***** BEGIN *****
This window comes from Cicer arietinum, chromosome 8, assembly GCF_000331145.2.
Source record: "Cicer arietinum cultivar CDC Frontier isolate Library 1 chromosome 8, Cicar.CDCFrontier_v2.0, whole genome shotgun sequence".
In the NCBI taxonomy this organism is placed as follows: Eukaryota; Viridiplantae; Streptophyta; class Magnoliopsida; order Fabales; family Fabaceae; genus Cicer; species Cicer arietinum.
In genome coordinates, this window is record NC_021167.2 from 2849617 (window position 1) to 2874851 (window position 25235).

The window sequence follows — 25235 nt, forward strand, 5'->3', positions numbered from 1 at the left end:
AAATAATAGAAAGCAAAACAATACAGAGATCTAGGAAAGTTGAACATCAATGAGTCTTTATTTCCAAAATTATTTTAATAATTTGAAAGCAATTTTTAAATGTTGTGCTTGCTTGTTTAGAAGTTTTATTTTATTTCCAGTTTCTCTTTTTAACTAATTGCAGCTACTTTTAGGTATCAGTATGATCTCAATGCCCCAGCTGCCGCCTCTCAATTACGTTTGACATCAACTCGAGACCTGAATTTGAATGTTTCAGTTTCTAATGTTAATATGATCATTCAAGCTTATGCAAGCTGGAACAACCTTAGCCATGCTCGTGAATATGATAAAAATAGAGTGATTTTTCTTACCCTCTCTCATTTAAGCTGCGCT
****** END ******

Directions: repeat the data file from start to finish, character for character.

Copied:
This window comes from Cicer arietinum, chromosome 8, assembly GCF_000331145.2.
Source record: "Cicer arietinum cultivar CDC Frontier isolate Library 1 chromosome 8, Cicar.CDCFrontier_v2.0, whole genome shotgun sequence".
In the NCBI taxonomy this organism is placed as follows: Eukaryota; Viridiplantae; Streptophyta; class Magnoliopsida; order Fabales; family Fabaceae; genus Cicer; species Cicer arietinum.
In genome coordinates, this window is record NC_021167.2 from 2849617 (window position 1) to 2874851 (window position 25235).

The window sequence follows — 25235 nt, forward strand, 5'->3', positions numbered from 1 at the left end:
AAATAATAGAAAGCAAAACAATACAGAGATCTAGGAAAGTTGAACATCAATGAGTCTTTATTTCCAAAATTATTTTAATAATTTGAAAGCAATTTTTAAATGTTGTGCTTGCTTGTTTAGAAGTTTTATTTTATTTCCAGTTTCTCTTTTTAACTAATTGCAGCTACTTTTAGGTATCAGTATGATCTCAATGCCCCAGCTGCCGCCTCTCAATTACGTTTGACATCAACTCGAGACCTGAATTTGAATGTTTCAGTTTCTAATGTTAATATGATCATTCAAGCTTATGCAAGCTGGAACAACCTTAGCCATGCTCGTGAATATGATAAAAATAGAGTGATTTTTCTTACCCTCTCTCATTTAAGCTGCGCT